Eczematous dermatitis: pattern of skin inflammation rather than specific disease

  1. Top of page
  2. Abstract
  3. Introduction
  4. Eczematous dermatitis: pattern of skin inflammation rather than specific disease
  5. Trouble ahead with a stimulating beverage: inflammatory cocktails that define crosstalks of immune effector cells with epidermal keratinocytes
  6. Peace maker? Apoptosis resistance and sensitivity of epidermal keratinocytes
  7. So what? Potential therapeutic implications for the understanding of effector pathways
  8. References

From a histological point of view, eczematous dermatitis is a rather uniform reaction pattern. Irrespective of the clinical type of eczema, the eczematous inflammation is characterized by suprabasal epidermal spongiosis and an inflammatory perivascular upper dermal infiltrate composed mainly of activated T cells. The clinical features are related to increased vascular blood flow (erythema), vascular permeability (edema), the migration of T cells into the dermal compartment (infiltration), epidermal spongiosis (vesiculation) and a release of pruritogenic mediators (itch). This pattern of skin inflammation can be induced and maintained by a variety of environmental or intrinsic factors (e.g. contact allergens, irritants, infective agents, atopy, filaggrin gene mutations) resulting in clinically more or less specific eczematous diseases. During inflammation, resident structural elements of the skin (e.g. KC, fibroblasts, endothelial cells) tightly interact with cells that are actively recruited from the blood in response to inflammatory stimuli. A complex interaction of numerous chemokines controls the recruitment of T cells from the blood vessels and their migration into the dermal unit (2). Importantly, inflammation of the dermal-epidermal compartment is driven by the elaborated KC-T cell interactions by means of T cell-derived inflammatory cytokines, IFN-γ and a plethora of immunoregulatory mediators produced by KC. Thus, the local response of KC in concert with the reaction of endothelial cells, T cells, mast cells, eosinophils, fibroblasts and dendritic cells finally leads to the characteristic clinical and histological appearance of eczema. However, it should be kept in mind that the predominance of Th2 immune responses in acute stages of AD as compared to ACD has direct implications on the induction of IgE (auto-) antibodies to environmental or self-antigens (3). Of note, mouse models to study effector pathways of differential T cell populations or dermis-resident cells are widely used, but they are not very helpful to gain insights into the epidermal inflammation because the thin skin of mice e.g. lacks typical spongiosis formation (4,5).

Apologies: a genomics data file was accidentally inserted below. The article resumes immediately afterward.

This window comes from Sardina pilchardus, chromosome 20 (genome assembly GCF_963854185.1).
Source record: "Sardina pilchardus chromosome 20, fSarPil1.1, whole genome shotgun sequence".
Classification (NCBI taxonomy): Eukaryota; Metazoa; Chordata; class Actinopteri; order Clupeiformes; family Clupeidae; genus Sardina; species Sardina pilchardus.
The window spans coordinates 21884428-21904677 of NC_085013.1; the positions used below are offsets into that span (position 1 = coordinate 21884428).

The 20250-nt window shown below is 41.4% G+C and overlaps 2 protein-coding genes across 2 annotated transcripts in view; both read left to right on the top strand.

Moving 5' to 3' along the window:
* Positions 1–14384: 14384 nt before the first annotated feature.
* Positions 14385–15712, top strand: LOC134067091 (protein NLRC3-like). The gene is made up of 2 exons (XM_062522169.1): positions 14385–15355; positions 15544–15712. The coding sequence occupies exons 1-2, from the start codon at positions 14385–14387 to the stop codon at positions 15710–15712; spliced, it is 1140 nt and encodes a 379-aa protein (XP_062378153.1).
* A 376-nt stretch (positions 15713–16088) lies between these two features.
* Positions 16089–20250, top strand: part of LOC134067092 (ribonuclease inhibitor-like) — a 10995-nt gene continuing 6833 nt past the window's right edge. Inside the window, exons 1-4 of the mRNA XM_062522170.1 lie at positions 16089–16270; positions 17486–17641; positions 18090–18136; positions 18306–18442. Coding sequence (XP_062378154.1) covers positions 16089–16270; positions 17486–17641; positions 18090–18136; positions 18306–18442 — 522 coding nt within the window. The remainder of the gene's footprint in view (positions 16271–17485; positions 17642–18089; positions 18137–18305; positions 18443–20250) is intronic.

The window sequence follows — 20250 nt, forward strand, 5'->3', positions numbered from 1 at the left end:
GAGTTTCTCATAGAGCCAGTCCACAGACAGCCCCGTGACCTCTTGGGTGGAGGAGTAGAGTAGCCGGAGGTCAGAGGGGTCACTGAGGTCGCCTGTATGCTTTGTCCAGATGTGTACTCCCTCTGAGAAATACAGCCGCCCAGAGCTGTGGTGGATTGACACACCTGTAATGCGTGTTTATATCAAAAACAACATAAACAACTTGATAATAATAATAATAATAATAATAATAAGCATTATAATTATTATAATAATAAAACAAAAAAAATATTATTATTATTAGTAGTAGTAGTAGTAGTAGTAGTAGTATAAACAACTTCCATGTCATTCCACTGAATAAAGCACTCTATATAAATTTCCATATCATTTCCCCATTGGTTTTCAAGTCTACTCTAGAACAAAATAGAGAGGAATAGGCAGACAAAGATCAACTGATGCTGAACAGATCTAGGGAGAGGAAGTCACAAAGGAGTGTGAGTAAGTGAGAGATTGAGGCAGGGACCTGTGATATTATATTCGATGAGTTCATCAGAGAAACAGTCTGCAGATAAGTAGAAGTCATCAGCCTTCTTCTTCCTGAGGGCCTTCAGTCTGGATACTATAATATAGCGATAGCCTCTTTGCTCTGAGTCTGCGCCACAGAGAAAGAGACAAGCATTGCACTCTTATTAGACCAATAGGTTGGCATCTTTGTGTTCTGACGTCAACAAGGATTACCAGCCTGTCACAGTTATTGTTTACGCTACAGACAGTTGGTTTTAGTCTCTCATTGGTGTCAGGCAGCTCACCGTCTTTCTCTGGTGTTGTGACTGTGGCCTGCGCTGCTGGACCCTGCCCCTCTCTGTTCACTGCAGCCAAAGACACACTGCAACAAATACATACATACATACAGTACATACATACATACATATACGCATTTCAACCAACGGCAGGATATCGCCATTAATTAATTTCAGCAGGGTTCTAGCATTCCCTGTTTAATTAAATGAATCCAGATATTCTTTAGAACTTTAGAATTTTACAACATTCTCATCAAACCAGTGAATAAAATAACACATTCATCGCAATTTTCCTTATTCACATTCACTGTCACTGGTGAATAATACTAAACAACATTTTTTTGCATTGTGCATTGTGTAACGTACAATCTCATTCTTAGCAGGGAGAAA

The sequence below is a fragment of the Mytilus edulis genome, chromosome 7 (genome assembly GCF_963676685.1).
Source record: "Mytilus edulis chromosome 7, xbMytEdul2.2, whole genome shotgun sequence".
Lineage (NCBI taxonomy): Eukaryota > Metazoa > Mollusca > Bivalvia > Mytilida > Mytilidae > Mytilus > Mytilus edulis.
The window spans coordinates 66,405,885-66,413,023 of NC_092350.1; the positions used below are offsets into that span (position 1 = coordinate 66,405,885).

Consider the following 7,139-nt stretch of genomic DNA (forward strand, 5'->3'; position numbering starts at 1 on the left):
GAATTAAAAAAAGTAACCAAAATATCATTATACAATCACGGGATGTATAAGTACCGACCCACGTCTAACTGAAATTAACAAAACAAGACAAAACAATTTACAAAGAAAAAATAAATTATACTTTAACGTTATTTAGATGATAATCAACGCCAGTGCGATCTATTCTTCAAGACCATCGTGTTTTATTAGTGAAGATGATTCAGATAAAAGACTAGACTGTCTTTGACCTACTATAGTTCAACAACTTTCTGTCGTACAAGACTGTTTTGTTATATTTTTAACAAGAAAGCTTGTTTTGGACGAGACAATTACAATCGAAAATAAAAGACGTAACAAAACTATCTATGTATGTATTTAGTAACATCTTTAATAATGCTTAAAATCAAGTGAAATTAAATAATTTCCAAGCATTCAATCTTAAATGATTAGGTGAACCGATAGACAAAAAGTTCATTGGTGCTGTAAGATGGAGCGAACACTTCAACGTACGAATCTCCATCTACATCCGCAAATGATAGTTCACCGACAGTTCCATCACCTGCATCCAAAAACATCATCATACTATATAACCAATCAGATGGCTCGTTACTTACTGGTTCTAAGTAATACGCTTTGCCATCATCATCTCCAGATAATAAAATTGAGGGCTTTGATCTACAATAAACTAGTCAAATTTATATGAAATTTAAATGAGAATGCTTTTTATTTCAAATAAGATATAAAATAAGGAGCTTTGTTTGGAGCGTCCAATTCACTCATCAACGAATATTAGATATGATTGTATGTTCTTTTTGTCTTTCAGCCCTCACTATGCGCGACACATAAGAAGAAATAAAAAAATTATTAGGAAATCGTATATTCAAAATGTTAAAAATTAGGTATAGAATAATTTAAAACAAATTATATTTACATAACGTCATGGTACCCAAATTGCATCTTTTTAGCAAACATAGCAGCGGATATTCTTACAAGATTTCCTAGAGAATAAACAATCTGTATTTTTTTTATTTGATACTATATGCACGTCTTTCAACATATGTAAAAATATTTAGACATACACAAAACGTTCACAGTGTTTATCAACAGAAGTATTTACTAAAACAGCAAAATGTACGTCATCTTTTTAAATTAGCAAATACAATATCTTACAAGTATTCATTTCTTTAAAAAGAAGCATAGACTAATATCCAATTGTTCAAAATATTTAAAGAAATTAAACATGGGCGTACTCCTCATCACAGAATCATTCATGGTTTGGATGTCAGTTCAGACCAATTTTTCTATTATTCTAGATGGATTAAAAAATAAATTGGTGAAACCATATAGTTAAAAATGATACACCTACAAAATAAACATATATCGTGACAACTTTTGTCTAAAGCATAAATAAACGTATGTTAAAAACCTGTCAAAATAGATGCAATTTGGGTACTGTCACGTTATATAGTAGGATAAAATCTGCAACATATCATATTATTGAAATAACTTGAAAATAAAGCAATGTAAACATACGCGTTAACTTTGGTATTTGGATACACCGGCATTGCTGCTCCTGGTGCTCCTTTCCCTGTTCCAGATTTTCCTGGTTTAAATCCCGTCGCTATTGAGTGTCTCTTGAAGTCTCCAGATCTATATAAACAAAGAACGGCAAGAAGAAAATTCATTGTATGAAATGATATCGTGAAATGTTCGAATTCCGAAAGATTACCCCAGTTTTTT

It would be of great interest if the pathogenic steps in the development of eczema could be dissected on a molecular level. However, investigations into the differential (and unique) expression of inflammatory mediators in eczema are difficult to interpret as they have to incorporate a direct comparison between different types of eczema, stage of disease (acute versus chronic) or other skin diseases. Consequently, such studies have only been rarely performed in human skin. By applying DNA microarray techniques, several investigators demonstrated that the Th2-attractant CC chemokines CCL13/MCP-4, CCL18/PARC, CCL27/CTACK are increased in lesional skin of AD when compared to another inflammatory dermatosis, psoriasis (6–8). Bearing the dynamic course of AD and ACD in mind, it is therefore crucial to define the stage of disease (acute versus chronic) whenever effector mechanisms are evaluated. Especially, if such knowledge should be translated into specific therapeutic interventions, it may be essential to understand mediators which may be fundamentally different in the acute phase as compared to the chronic phase of eczematous dermatitis.